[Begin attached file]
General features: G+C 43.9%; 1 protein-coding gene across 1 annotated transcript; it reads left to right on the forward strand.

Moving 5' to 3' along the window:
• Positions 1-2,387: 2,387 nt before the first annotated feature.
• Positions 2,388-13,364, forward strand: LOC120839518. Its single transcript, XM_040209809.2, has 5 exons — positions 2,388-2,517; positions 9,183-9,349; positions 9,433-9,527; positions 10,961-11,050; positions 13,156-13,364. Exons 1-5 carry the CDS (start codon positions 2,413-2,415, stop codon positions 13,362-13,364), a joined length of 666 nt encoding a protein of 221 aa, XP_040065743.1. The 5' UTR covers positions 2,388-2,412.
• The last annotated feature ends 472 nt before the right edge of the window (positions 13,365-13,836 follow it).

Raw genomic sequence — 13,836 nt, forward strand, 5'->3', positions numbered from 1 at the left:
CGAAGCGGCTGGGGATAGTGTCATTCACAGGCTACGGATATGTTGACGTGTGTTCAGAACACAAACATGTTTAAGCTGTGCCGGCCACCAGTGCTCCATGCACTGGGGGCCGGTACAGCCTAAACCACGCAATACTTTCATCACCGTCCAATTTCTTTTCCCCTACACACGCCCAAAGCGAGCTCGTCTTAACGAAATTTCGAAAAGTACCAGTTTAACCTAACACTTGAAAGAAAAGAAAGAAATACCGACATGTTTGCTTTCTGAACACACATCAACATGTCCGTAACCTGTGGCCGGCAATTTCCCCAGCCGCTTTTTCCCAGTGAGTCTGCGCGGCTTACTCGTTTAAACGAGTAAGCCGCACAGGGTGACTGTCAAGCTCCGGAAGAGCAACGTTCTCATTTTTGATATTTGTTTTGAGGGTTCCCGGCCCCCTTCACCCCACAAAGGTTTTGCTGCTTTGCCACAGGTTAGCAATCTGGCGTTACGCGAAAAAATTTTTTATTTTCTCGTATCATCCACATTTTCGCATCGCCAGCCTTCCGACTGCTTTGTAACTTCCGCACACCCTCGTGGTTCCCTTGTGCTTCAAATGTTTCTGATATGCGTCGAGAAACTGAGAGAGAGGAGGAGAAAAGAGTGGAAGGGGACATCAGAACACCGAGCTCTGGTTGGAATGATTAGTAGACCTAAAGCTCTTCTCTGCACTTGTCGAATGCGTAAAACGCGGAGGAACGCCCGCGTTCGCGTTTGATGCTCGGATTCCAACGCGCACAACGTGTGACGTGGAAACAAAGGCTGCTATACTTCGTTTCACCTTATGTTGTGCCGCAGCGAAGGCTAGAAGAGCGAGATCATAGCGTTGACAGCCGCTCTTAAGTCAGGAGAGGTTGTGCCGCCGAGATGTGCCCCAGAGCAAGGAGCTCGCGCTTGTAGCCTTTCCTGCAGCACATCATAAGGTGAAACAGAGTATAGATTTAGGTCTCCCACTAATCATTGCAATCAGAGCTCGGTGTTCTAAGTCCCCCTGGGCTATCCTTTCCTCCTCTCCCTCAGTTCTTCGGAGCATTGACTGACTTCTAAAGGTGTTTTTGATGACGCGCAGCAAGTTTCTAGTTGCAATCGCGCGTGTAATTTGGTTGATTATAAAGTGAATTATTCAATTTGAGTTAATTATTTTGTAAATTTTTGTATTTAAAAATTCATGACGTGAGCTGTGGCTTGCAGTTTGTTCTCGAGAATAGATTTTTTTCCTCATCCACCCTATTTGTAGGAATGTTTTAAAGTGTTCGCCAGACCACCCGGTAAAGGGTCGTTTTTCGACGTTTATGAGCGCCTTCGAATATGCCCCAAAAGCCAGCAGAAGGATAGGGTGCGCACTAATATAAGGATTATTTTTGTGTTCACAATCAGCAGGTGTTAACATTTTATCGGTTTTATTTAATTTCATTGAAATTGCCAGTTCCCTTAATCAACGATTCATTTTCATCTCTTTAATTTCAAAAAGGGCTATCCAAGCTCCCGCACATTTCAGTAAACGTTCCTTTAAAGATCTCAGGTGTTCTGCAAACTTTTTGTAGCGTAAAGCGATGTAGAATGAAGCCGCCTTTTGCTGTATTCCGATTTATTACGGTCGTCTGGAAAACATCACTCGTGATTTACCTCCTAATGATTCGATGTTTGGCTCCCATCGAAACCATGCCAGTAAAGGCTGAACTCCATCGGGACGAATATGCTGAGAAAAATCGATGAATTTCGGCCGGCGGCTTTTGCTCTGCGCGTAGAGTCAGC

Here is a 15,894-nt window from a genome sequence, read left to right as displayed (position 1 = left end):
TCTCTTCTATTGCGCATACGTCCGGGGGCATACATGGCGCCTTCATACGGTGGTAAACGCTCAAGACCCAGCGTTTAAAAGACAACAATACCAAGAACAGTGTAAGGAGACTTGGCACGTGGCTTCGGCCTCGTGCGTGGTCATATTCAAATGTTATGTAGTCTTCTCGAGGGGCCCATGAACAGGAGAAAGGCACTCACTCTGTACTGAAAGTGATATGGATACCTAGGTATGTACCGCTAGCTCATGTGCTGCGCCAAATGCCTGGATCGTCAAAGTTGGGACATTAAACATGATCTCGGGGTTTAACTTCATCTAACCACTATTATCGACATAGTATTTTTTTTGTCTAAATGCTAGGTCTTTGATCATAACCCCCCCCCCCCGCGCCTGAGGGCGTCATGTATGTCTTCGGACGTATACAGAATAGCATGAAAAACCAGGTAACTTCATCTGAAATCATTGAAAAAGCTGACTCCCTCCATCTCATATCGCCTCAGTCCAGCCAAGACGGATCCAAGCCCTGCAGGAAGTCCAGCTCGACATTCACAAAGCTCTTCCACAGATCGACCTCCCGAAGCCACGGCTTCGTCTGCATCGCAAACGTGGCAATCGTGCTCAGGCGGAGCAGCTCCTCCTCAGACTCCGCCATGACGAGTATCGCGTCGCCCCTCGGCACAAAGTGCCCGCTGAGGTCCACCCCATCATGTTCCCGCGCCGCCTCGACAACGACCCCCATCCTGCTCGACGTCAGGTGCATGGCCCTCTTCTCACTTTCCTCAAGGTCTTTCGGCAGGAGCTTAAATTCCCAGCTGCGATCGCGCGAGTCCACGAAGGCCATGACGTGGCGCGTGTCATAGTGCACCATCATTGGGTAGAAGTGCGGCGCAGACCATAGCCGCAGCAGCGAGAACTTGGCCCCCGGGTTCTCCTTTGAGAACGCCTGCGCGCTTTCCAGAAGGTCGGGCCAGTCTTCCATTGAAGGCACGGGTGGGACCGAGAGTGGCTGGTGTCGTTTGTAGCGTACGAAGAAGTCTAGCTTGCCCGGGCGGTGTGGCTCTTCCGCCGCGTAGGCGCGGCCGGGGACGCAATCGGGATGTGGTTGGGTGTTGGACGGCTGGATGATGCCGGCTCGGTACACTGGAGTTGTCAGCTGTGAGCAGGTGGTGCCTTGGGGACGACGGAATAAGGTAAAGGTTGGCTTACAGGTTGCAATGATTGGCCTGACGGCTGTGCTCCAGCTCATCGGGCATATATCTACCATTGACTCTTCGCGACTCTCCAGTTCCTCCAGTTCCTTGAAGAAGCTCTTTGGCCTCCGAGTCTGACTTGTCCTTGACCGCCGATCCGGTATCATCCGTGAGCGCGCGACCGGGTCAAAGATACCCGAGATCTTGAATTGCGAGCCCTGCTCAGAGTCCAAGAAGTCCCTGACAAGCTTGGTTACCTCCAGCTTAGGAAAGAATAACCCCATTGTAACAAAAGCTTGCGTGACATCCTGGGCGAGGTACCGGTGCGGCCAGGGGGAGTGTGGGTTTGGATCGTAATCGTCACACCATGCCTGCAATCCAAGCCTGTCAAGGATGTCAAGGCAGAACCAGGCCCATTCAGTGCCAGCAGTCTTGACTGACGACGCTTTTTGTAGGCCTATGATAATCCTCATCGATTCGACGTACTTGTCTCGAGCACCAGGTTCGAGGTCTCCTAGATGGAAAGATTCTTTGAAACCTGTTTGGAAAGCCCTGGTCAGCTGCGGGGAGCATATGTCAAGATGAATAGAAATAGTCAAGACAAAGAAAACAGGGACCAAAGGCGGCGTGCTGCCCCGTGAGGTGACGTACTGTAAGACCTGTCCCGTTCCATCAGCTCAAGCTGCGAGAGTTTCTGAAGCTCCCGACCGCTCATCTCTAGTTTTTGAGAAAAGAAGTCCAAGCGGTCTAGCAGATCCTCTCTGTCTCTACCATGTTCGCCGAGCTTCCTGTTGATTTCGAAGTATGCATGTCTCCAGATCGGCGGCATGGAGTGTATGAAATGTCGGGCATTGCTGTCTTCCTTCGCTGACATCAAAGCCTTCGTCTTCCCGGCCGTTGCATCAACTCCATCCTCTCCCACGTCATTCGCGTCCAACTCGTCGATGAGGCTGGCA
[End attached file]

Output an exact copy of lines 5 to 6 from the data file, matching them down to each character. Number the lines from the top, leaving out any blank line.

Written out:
• The last annotated feature ends 472 nt before the right edge of the window (positions 13,365-13,836 follow it).

Raw genomic sequence — 13,836 nt, forward strand, 5'->3', positions numbered from 1 at the left: